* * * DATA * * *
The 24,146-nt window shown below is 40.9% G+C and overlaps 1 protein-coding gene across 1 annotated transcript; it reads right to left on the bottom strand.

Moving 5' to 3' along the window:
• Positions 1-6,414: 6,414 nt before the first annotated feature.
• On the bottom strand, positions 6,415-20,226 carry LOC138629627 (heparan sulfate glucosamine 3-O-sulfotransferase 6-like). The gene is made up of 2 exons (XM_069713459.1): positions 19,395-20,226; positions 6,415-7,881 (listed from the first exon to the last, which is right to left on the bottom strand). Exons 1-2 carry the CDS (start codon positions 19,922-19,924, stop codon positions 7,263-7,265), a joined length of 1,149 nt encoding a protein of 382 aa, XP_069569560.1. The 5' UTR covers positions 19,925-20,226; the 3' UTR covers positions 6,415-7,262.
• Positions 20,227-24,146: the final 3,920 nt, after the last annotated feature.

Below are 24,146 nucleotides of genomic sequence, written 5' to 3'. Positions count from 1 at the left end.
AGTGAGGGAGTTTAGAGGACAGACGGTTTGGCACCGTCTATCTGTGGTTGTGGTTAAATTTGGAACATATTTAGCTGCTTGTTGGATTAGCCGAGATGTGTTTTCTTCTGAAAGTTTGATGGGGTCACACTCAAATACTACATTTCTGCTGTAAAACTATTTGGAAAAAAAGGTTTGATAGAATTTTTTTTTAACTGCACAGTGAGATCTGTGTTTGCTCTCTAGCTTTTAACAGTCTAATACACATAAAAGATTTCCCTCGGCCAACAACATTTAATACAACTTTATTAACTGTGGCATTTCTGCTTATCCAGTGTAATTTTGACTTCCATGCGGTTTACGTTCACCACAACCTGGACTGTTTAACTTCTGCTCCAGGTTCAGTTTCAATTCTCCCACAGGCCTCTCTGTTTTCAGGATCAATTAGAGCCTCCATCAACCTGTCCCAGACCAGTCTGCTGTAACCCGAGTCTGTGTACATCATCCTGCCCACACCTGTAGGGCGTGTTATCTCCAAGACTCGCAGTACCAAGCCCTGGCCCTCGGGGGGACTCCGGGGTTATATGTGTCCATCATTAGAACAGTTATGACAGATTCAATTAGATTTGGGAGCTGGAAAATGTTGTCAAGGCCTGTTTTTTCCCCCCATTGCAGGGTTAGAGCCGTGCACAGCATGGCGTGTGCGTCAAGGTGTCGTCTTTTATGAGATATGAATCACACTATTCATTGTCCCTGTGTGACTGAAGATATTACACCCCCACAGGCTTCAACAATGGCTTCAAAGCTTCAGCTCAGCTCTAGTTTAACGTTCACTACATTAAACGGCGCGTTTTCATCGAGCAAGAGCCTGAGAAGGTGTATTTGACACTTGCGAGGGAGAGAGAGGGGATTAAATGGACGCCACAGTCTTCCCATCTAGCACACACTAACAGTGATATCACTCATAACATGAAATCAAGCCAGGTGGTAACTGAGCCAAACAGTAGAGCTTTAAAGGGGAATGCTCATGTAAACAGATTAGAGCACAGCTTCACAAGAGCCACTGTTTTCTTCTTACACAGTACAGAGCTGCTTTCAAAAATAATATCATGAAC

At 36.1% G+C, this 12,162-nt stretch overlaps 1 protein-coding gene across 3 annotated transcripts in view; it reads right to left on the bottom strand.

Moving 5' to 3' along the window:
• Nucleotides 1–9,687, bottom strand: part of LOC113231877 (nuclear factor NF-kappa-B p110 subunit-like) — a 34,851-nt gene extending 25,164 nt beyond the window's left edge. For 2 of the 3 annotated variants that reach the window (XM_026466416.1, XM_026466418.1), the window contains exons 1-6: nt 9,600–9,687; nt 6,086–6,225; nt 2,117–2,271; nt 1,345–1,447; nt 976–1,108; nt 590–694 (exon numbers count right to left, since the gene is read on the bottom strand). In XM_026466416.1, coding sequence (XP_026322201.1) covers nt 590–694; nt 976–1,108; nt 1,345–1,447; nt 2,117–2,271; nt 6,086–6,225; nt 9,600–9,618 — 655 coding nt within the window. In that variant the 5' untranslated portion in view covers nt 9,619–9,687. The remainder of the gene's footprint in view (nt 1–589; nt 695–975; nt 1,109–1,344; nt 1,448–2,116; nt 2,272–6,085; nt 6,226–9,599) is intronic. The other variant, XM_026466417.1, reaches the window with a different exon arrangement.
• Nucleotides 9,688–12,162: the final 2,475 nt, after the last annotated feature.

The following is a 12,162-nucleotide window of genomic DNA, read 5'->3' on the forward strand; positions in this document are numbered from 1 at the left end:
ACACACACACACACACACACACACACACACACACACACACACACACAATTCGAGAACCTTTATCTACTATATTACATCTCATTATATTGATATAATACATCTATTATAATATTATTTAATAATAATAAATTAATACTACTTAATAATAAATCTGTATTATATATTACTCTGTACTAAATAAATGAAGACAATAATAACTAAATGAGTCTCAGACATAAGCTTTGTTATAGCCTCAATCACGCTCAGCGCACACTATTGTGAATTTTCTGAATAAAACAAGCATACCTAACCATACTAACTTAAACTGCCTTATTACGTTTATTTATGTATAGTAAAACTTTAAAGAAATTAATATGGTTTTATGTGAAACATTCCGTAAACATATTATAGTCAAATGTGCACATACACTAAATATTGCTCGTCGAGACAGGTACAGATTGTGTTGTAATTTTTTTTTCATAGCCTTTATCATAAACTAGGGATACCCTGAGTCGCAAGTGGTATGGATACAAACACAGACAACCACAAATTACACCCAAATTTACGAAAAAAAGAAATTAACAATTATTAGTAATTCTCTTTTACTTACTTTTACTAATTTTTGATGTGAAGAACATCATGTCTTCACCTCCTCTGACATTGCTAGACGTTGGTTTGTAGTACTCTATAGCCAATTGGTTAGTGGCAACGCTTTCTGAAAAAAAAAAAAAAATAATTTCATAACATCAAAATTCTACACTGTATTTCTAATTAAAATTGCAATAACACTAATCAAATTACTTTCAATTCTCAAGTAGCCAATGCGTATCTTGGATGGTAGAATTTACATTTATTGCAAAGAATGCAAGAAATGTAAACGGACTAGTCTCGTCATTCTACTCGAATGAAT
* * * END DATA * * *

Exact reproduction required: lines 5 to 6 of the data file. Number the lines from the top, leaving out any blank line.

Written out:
• Positions 20,227-24,146: the final 3,920 nt, after the last annotated feature.

Below are 24,146 nucleotides of genomic sequence, written 5' to 3'. Positions count from 1 at the left end.